If you are a Facebook user in Australia, count yourself unlucky.
Facebook has finally followed through on its threat to restrict access for users and publishers in Australia to share to view news articles on its site as a response to the new proposed media law by the federal government. This comes after the government had announced plans to let online platforms like Facebook and Google pay news outlets to display and link to their content, and Google had threatened to pull out of Australia in retaliation.
Will Easton, managing director for Facebook in Australia and New Zealand, said that this would block links to Australian publishers from being posted, while no Australian users would be able to share or see content from any news outlets, both Australian and international. Easton said that this decision was made “with a heavy heart.” News sites have reported that no posts are showing on their Facebook page as of Thursday morning.
Facebook users said that they were seeing a pop-up error window when they attempted to post links to news, stating these cannot be posted in response to the news media code.
Easton added that publishers gained more from sharing content on Facebook than Facebook itself, and that news content accounted for less than 4% of all content shared. “We hope that in the future the Australian government will recognize the value we already provide and work with us to strengthen, rather than limit, our partnerships with publishers,” he said.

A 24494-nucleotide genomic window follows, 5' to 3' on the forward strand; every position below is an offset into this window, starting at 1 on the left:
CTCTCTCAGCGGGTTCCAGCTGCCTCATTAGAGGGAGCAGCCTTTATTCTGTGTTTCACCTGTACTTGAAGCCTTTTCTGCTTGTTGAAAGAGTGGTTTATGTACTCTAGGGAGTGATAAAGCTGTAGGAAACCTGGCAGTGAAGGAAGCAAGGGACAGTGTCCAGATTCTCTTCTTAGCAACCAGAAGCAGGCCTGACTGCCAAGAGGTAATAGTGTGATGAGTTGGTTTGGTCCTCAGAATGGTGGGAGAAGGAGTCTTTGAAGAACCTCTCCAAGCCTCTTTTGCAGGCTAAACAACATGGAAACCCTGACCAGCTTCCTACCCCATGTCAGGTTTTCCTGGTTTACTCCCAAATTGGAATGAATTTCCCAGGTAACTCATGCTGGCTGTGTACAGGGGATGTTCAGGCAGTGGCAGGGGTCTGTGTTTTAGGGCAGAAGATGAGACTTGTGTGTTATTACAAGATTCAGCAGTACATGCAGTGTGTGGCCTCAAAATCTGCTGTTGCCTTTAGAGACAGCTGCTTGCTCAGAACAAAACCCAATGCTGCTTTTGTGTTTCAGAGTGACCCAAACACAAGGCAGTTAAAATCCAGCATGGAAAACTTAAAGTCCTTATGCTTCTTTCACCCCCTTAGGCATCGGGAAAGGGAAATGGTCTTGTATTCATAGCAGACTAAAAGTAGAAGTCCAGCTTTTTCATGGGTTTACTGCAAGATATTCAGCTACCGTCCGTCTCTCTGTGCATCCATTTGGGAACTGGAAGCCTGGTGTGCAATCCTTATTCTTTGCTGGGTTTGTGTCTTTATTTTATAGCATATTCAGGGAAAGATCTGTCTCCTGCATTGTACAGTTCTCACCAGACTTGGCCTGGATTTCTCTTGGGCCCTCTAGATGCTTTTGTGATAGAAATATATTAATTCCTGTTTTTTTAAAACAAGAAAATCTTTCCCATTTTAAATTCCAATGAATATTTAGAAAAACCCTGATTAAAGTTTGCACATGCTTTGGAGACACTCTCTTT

“The proposed law fundamentally misunderstands the relationship between our platform and publishers who use it to share news content,” he said in a blog post on Thursday morning. “It has left us facing a stark choice: attempt to comply with a law that ignores the realities of this relationship or stop allowing news content on our services in Australia.
This announcement came 24 hours after Australia’s treasurer, Josh Frydenberg, tweeted he had “a constructive discussion” with Facebook chief executive Mark Zuckerberg. “He raised a few remaining issues with the government’s news media bargaining code and we agreed to continue our conversation to try to find a pathway forward,” Frydenberg tweeted.
Australia’s communications minister Paul Fletcher took a different view of the matter, stating that the government would not back down on its legislative agenda. “This announcement from Facebook, if they were to maintain this position, of course, would call into question the credibility of the platform in terms of the news on it,” Fletcher said. “Effectively, Facebook is saying to Australians information that you see on our platforms does not come from organizations that have editorial policies or fact-checking processes or journalists who are paid to do the work they do.”
Facebook’s move is in contrast with that of Google, which had earlier threatened to pull out of the country if the law was implemented. It announced on Wednesday that it had struck agreements with some of Australia’s biggest publishers, including News Corp, Nine Entertainment, and Seven West Media, where it can continue to display news story links from the company on its services. Google said that it will continue to provide Australian users with accurate information from its growing list of information hubs.